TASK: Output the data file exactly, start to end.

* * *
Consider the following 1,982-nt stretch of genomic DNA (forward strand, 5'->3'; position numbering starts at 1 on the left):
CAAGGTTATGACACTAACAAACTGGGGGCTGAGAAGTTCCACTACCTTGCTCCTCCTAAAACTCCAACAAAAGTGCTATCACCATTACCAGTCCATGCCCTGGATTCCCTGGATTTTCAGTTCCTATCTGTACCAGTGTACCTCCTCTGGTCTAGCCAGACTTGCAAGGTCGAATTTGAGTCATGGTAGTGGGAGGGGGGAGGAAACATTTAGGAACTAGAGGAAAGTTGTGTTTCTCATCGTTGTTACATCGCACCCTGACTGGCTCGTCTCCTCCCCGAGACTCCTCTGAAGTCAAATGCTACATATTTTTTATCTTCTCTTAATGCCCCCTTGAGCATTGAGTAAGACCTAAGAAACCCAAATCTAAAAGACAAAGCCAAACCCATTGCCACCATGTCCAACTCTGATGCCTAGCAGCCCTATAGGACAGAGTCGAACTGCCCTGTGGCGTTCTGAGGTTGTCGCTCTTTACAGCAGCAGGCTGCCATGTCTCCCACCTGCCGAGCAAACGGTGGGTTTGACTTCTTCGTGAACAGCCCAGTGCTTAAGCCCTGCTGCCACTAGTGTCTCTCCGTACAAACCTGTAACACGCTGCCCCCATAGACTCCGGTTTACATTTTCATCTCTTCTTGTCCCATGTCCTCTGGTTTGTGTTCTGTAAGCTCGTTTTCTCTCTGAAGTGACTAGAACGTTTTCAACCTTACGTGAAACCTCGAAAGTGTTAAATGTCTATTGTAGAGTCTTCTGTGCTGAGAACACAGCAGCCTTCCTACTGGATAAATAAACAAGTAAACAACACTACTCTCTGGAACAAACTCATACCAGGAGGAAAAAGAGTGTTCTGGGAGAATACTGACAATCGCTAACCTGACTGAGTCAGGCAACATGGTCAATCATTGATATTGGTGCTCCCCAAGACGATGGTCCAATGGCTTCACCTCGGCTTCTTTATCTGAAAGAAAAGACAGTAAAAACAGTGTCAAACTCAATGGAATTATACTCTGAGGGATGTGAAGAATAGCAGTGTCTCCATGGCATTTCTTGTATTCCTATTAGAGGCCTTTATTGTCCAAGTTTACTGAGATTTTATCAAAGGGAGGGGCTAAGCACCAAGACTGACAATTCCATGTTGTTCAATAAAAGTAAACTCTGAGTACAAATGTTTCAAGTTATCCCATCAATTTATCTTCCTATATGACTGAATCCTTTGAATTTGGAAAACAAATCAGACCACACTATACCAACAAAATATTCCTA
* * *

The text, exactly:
Consider the following 1,982-nt stretch of genomic DNA (forward strand, 5'->3'; position numbering starts at 1 on the left):
CAAGGTTATGACACTAACAAACTGGGGGCTGAGAAGTTCCACTACCTTGCTCCTCCTAAAACTCCAACAAAAGTGCTATCACCATTACCAGTCCATGCCCTGGATTCCCTGGATTTTCAGTTCCTATCTGTACCAGTGTACCTCCTCTGGTCTAGCCAGACTTGCAAGGTCGAATTTGAGTCATGGTAGTGGGAGGGGGGAGGAAACATTTAGGAACTAGAGGAAAGTTGTGTTTCTCATCGTTGTTACATCGCACCCTGACTGGCTCGTCTCCTCCCCGAGACTCCTCTGAAGTCAAATGCTACATATTTTTTATCTTCTCTTAATGCCCCCTTGAGCATTGAGTAAGACCTAAGAAACCCAAATCTAAAAGACAAAGCCAAACCCATTGCCACCATGTCCAACTCTGATGCCTAGCAGCCCTATAGGACAGAGTCGAACTGCCCTGTGGCGTTCTGAGGTTGTCGCTCTTTACAGCAGCAGGCTGCCATGTCTCCCACCTGCCGAGCAAACGGTGGGTTTGACTTCTTCGTGAACAGCCCAGTGCTTAAGCCCTGCTGCCACTAGTGTCTCTCCGTACAAACCTGTAACACGCTGCCCCCATAGACTCCGGTTTACATTTTCATCTCTTCTTGTCCCATGTCCTCTGGTTTGTGTTCTGTAAGCTCGTTTTCTCTCTGAAGTGACTAGAACGTTTTCAACCTTACGTGAAACCTCGAAAGTGTTAAATGTCTATTGTAGAGTCTTCTGTGCTGAGAACACAGCAGCCTTCCTACTGGATAAATAAACAAGTAAACAACACTACTCTCTGGAACAAACTCATACCAGGAGGAAAAAGAGTGTTCTGGGAGAATACTGACAATCGCTAACCTGACTGAGTCAGGCAACATGGTCAATCATTGATATTGGTGCTCCCCAAGACGATGGTCCAATGGCTTCACCTCGGCTTCTTTATCTGAAAGAAAAGACAGTAAAAACAGTGTCAAACTCAATGGAATTATACTCTGAGGGATGTGAAGAATAGCAGTGTCTCCATGGCATTTCTTGTATTCCTATTAGAGGCCTTTATTGTCCAAGTTTACTGAGATTTTATCAAAGGGAGGGGCTAAGCACCAAGACTGACAATTCCATGTTGTTCAATAAAAGTAAACTCTGAGTACAAATGTTTCAAGTTATCCCATCAATTTATCTTCCTATATGACTGAATCCTTTGAATTTGGAAAACAAATCAGACCACACTATACCAACAAAATATTCCTA